""“Hitler knows that he will have to break us in this Island or lose the war. If we can stand up to him, all Europe may be free and the life of the world may move forward into broad, sunlit uplands. But if we fail, then the whole world, including the United States, including all that we have known and cared for, will sink into the abyss of a new Dark Age made more sinister, and perhaps more protracted, by the lights of perverted science. Let us therefore brace ourselves to our duties, and so bear ourselves that, if the British Empire and its Commonwealth last for a thousand years, men will still say, ‘This was their finest hour.'”""Sir Winston Churchill • “Their Finest Hour”
Notice how clear Churchill is about the grave reality they face. He doesn’t mince words; he doesn’t present a rose-colored vision. While he uses figurative language, it serves to make reality concrete rather than obscure or soften it. Imagine that Churchill had said this instead:
""“Hitler is aware that he must defeat us on this island or face defeat in the overall war. If we can successfully resist him, there’s a chance that all of Europe could become free, and the global situation may improve significantly. However, if we don’t succeed, the entire world, including the United States and everything we cherish, will face a prolonged and darker period, exacerbated by the misuse of scientific advancements. So, we should prepare ourselves for our responsibilities and conduct ourselves in a way that, even if the British Empire and its Commonwealth endure, people will still remember this as a noteworthy moment in our history.”""
Informative, but not as passionate.
Passionate speaking isn’t limited to public speeches; it can occur in conversation. If you want to learn how to speak passionately, read material such as literary fiction that’s strong in dialogue. Let’s look at some examples from fiction.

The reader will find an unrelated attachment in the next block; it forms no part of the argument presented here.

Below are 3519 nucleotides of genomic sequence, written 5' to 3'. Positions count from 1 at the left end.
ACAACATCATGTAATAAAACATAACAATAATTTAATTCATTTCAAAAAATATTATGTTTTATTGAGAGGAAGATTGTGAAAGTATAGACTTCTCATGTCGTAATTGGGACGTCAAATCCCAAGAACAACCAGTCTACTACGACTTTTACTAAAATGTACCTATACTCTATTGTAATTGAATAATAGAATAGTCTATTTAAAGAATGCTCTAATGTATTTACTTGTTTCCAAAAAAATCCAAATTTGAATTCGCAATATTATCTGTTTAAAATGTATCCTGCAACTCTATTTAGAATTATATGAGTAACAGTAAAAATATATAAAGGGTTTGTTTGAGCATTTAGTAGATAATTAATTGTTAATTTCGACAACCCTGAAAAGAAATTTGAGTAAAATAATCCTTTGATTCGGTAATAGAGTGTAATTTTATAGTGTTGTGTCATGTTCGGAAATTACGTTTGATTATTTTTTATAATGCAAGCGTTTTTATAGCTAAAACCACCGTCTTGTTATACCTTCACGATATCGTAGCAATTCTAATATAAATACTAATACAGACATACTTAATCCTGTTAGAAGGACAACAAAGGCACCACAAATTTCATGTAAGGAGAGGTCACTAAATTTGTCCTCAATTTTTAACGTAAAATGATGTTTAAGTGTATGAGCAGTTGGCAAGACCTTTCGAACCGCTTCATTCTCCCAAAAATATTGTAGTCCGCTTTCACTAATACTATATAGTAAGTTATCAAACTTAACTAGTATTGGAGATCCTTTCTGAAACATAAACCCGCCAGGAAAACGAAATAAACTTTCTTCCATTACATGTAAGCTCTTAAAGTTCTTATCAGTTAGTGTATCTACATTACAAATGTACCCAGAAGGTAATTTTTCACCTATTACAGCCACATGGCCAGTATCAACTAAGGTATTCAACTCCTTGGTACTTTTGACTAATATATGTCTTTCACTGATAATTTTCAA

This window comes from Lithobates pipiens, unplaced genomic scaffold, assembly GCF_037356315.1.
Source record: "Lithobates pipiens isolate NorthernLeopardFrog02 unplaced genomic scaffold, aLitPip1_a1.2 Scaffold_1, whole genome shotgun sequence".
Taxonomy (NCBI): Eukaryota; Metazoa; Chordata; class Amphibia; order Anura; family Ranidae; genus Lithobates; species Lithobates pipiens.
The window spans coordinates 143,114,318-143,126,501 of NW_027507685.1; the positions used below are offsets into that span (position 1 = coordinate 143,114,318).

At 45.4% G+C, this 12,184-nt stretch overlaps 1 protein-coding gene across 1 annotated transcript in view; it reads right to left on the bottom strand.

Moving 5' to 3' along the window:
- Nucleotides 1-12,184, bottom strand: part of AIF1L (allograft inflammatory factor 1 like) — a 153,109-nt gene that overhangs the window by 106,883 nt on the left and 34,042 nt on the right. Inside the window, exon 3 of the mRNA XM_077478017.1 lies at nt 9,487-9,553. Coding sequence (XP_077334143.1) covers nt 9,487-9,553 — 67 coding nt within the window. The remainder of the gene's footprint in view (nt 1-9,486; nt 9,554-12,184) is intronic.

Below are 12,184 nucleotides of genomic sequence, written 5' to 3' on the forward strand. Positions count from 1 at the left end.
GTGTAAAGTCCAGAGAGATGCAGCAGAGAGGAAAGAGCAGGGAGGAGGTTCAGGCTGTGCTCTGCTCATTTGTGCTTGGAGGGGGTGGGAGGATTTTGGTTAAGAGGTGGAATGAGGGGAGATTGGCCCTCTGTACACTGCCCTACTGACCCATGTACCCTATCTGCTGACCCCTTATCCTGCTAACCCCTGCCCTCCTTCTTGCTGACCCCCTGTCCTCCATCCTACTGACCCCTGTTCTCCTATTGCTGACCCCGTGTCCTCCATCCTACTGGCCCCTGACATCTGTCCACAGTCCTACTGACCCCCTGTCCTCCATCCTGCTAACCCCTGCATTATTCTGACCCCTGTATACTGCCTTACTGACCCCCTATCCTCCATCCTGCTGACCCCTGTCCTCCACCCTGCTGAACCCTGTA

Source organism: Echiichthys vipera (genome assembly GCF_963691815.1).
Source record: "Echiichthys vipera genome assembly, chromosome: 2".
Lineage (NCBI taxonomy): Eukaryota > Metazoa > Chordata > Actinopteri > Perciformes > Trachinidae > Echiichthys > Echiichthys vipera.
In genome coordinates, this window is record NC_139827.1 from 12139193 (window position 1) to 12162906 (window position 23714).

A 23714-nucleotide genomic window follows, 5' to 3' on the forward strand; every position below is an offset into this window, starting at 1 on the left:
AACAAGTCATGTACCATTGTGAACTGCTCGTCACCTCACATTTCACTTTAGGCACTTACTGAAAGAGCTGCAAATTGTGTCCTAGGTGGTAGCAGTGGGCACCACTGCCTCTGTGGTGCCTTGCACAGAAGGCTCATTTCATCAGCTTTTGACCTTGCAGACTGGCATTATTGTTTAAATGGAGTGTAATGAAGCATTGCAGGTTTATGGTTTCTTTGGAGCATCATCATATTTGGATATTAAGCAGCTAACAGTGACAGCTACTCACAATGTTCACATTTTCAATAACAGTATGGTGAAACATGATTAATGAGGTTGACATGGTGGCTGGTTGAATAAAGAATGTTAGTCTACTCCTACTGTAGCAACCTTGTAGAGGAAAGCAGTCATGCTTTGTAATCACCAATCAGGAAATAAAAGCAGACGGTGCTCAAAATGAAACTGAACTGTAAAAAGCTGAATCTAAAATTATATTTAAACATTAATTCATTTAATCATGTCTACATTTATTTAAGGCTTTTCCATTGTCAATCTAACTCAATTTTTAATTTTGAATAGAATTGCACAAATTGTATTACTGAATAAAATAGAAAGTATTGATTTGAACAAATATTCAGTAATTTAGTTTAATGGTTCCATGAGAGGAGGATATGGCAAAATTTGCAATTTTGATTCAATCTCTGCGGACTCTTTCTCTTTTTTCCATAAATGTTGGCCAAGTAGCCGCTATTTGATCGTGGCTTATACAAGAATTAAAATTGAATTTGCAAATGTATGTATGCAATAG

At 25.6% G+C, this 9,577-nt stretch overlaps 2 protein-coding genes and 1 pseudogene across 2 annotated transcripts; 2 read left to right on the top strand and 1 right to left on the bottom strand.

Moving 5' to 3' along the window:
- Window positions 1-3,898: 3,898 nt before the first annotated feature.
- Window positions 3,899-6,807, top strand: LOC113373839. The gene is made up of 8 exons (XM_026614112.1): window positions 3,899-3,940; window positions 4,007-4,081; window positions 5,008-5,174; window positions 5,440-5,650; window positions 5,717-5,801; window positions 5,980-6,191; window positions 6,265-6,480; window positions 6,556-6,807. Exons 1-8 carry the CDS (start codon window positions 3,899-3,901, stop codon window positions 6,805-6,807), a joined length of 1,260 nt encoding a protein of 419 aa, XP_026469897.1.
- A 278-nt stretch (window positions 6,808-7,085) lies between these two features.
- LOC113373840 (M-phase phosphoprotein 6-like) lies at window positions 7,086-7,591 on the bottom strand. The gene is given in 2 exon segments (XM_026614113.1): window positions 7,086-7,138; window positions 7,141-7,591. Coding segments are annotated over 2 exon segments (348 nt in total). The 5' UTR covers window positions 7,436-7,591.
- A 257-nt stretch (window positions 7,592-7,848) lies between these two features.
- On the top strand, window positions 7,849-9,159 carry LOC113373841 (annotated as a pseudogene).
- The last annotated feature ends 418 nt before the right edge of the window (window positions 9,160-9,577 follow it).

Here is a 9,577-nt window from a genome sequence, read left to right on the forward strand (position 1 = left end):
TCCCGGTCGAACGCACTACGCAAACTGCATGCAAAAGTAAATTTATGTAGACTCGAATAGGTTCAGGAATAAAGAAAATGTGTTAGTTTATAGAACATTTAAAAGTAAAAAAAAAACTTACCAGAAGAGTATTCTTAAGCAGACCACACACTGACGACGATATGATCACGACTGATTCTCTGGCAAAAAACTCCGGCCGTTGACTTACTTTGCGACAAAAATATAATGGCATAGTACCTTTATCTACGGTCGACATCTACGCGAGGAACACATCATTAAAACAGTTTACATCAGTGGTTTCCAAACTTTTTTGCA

""“There is nothing I would not do for those who are really my friends. I have no notion of loving people by halves; it is not my nature.”""Jane Austen • Northanger Abbey
Imagine if Austen had written it this way:
""“I’d do anything for my real friends. I wouldn’t even think of partially loving people; that’s not like me at all.”""
Are you starting to get the hang of it? Let’s look at another example from Austen.
""“Oh! Do not attack me with your watch. A watch is always too fast or too slow. I cannot be dictated to by a watch.”""Jane Austen • Mansfield Park
Are you reading these aloud? Listen to this alternate wording:
""“Please spare me the lectures about time constraints. Watches are unreliable, and I won’t let one be the boss of me.”""
Now, you might be thinking that the difference is between 19th-century and modern language. So, let’s look at some examples of passionate speech from more recent works.
""“So, how, children, does the brain, which lives without a spark of light, build for us a world full of light?”""Anthony Doerr • All the Light We Cannot See
What would that beautiful sentence sound like if it weren’t as passionate? Perhaps like this:
""“A brain is stuck inside a dark skull. So, how can it generate a bright reality?”""
Let’s consider another example from modern dialogue: